ECB’s Lane Urges ‘Steady Pace’ of Rate Hikes to Minimize Risks
European Central Bank Chief Economist Philip Lane urged a “steady pace” of interest-rate increases in fighting record inflation to minimize negative consequences -- seeming to push back after some of his colleagues floated a 75 basis-point hike at next week’s meeting.
The comments feed into a debate over the best way forward after the ECB raised rates for the first time in more than a decade last month. While euro-zone inflation is running at more than four times the 2% target, a recession is seen as increasingly likely as Russia limits energy supplies to the continent.
Officials attending the Federal Reserve’s Jackson Hole gathering signaled the ECB is prepared to at least repeat the 50 basis-point hike enacted in July, with some not excluding an even larger increase. Executive Board member Isabel Schnabel urged “strong determination to bring inflation back to target quickly.”
While Lane didn’t spell out whether he’d oppose a 75 basis-point step, his comments suggest officials would need to see the need for a higher “terminal rate,” or high point of the current hiking cycle, for him to support such a move.
The Irish official said a “multi-step adjustment path towards the terminal rate also makes it easier to undertake mid-course corrections if circumstances change.” If new data called for a lower terminal rate, “this would be easier to handle under a step-by-step approach,” he said.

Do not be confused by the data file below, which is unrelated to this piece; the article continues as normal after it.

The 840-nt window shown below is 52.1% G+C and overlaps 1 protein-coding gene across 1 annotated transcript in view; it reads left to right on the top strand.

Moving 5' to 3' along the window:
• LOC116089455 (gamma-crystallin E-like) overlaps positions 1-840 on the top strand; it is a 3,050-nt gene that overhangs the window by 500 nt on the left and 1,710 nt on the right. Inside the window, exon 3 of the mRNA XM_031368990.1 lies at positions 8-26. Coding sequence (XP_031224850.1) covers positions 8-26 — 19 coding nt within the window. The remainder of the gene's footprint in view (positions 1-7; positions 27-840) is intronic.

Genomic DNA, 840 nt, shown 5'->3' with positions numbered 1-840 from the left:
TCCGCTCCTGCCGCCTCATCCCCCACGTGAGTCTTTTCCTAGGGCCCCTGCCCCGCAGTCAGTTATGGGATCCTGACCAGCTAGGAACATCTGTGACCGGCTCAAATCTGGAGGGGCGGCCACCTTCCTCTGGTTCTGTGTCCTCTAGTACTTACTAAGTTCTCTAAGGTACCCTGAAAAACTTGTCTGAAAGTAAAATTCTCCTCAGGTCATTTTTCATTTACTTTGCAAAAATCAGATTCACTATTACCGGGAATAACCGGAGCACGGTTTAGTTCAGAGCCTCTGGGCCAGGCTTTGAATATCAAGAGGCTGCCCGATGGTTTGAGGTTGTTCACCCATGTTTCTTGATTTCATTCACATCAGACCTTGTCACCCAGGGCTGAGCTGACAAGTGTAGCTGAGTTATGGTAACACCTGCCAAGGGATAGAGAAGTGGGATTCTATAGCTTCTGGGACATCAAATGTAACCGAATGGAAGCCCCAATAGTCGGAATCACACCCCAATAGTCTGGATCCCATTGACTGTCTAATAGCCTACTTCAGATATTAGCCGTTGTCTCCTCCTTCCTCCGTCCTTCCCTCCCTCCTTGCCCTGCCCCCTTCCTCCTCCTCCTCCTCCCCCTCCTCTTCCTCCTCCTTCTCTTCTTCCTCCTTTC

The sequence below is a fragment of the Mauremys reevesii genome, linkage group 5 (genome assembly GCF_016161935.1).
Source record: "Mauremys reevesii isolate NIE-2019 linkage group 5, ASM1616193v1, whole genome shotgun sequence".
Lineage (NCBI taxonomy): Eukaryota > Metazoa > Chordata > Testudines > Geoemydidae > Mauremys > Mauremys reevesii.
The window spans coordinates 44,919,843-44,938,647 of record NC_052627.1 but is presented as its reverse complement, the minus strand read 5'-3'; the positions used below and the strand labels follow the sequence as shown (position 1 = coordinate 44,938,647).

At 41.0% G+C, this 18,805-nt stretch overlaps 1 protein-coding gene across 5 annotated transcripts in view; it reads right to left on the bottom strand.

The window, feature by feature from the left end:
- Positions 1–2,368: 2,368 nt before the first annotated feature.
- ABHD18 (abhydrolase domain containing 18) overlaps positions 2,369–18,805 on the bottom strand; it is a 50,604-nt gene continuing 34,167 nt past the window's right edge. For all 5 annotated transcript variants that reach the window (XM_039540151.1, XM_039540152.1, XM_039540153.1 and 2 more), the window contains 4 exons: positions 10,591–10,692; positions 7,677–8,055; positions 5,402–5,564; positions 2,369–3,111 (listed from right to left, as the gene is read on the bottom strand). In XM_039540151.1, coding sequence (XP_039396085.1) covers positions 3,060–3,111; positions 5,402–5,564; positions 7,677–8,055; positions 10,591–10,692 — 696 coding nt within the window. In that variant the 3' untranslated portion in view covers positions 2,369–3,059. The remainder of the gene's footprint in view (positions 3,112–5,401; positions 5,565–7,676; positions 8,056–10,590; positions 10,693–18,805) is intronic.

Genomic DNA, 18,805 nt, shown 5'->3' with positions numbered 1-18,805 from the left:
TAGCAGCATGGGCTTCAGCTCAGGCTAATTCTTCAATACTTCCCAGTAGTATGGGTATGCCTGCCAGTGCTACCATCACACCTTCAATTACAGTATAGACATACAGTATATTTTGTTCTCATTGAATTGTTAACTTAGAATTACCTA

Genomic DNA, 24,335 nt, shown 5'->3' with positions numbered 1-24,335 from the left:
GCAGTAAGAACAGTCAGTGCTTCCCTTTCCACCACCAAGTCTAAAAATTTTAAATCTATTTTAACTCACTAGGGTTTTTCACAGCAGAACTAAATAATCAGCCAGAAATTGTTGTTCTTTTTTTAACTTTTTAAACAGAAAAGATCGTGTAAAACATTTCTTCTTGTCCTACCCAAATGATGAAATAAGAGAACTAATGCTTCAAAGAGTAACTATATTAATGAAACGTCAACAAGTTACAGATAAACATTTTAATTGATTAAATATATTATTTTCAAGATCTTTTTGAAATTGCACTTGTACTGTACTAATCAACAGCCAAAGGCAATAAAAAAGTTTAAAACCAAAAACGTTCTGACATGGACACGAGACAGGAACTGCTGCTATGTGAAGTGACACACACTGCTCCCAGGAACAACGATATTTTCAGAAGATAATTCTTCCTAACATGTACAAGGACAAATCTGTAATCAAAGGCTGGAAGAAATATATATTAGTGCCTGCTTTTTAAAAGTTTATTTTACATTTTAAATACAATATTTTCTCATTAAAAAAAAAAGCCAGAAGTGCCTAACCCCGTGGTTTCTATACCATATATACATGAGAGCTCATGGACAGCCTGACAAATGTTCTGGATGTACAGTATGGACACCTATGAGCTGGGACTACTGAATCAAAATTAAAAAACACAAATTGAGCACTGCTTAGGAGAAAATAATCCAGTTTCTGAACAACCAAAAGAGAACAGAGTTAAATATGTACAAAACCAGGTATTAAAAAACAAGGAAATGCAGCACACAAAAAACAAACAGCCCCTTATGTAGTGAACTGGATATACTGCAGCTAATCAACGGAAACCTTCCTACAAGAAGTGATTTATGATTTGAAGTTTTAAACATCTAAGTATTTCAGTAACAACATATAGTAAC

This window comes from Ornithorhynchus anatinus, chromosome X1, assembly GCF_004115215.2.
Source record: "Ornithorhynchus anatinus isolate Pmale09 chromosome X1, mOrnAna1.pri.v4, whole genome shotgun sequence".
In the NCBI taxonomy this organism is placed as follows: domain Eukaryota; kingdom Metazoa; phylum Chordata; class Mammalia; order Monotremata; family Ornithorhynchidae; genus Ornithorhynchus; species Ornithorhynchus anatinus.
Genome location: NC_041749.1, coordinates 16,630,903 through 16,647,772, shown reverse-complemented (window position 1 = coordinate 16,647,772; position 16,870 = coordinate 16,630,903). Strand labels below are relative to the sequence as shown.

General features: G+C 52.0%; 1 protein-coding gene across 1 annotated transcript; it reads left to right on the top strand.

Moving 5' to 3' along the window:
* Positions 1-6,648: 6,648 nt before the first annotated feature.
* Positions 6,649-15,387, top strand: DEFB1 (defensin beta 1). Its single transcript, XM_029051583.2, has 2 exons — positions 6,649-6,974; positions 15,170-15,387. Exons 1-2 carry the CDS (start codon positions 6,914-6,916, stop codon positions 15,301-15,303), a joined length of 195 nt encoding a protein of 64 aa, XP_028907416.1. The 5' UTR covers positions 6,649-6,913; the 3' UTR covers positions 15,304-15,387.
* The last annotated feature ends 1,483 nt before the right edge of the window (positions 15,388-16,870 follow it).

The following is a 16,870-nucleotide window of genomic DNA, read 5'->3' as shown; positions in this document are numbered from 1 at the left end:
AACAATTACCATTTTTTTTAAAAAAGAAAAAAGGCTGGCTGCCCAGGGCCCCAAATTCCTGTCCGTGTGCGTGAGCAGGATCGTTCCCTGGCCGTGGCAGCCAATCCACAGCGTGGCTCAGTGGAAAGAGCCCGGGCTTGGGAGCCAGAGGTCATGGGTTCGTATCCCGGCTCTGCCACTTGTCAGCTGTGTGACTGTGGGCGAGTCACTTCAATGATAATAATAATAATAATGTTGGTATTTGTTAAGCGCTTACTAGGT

Among the more cautious voices on the Governing Council is Executive Board member Fabio Panetta, who said last week that policy maker must tread carefully as a significant economic slowdown would ease inflationary pressure.
During Monday’s panel discussion, Lane also said that the deteriorating economic outlook made it more difficult to plot the appropriate course.
“We have the risk that high inflation takes on its own momentum, on the other hand we do have significant headwinds for the economy,” he said. “Developing the kind of policy path that allows for both risks in terms of how they affect the inflation dynamic is going to be clearly a major issue for us.”
The latest reading for euro-area price growth is due Wednesday, with economists expecting an acceleration to an all-time high of 9%.